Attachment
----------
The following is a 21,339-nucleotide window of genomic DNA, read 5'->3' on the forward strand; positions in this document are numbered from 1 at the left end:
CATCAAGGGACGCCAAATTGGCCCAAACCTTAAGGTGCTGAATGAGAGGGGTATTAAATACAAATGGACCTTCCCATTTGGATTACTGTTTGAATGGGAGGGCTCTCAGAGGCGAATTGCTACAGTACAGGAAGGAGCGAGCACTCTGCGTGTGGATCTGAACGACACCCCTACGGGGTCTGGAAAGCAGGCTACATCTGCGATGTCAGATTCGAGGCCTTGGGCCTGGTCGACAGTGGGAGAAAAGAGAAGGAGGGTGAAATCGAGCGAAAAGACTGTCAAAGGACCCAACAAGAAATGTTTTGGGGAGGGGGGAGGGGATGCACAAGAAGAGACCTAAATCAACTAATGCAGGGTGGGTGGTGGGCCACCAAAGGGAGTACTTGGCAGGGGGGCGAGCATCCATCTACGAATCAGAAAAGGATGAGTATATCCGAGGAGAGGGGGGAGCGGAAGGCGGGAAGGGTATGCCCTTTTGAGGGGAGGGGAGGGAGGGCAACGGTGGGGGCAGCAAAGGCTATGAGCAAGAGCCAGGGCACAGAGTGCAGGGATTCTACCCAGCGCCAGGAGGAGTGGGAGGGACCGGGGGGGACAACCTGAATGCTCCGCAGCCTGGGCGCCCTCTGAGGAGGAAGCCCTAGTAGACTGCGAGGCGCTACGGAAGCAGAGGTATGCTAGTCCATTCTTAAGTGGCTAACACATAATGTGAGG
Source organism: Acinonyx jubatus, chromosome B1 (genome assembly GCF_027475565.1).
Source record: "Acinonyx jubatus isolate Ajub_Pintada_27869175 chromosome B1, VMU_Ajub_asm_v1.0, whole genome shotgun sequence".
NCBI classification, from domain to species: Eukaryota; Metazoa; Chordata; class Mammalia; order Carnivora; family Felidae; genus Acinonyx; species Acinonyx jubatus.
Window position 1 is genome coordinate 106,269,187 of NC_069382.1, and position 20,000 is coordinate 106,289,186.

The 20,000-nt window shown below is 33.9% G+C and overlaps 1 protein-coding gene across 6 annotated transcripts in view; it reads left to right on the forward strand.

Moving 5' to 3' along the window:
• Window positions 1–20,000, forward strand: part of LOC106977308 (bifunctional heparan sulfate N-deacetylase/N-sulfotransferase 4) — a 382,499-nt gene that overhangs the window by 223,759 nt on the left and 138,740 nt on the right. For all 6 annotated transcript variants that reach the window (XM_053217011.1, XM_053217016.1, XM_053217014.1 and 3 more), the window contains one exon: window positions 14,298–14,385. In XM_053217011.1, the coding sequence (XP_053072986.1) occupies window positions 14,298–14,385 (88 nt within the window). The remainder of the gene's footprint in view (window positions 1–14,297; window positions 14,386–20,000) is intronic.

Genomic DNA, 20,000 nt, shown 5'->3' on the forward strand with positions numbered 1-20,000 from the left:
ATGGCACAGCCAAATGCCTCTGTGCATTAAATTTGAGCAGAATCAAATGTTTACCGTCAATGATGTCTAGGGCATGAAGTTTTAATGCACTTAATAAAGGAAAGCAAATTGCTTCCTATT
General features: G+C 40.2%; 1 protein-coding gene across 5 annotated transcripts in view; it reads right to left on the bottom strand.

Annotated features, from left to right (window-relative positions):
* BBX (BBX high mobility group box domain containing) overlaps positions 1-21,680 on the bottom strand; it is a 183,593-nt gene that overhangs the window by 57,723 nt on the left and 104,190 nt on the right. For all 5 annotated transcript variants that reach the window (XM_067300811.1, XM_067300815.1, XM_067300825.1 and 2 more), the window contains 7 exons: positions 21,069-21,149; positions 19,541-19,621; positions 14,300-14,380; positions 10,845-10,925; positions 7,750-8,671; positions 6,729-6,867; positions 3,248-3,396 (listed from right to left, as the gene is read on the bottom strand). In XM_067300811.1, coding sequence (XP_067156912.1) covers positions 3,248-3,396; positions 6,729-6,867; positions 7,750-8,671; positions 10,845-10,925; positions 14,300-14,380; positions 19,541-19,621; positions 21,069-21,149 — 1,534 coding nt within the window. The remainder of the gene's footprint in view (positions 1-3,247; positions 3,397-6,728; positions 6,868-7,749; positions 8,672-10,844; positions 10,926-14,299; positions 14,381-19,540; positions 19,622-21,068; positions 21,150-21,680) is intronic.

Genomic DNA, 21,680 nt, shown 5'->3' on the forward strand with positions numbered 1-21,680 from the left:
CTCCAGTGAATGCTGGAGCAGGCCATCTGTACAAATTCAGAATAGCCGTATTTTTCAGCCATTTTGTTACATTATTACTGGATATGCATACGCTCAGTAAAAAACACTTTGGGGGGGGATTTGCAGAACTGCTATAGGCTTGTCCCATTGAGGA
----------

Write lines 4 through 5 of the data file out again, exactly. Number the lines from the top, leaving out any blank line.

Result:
Source record: "Acinonyx jubatus isolate Ajub_Pintada_27869175 chromosome B1, VMU_Ajub_asm_v1.0, whole genome shotgun sequence".
NCBI classification, from domain to species: Eukaryota; Metazoa; Chordata; class Mammalia; order Carnivora; family Felidae; genus Acinonyx; species Acinonyx jubatus.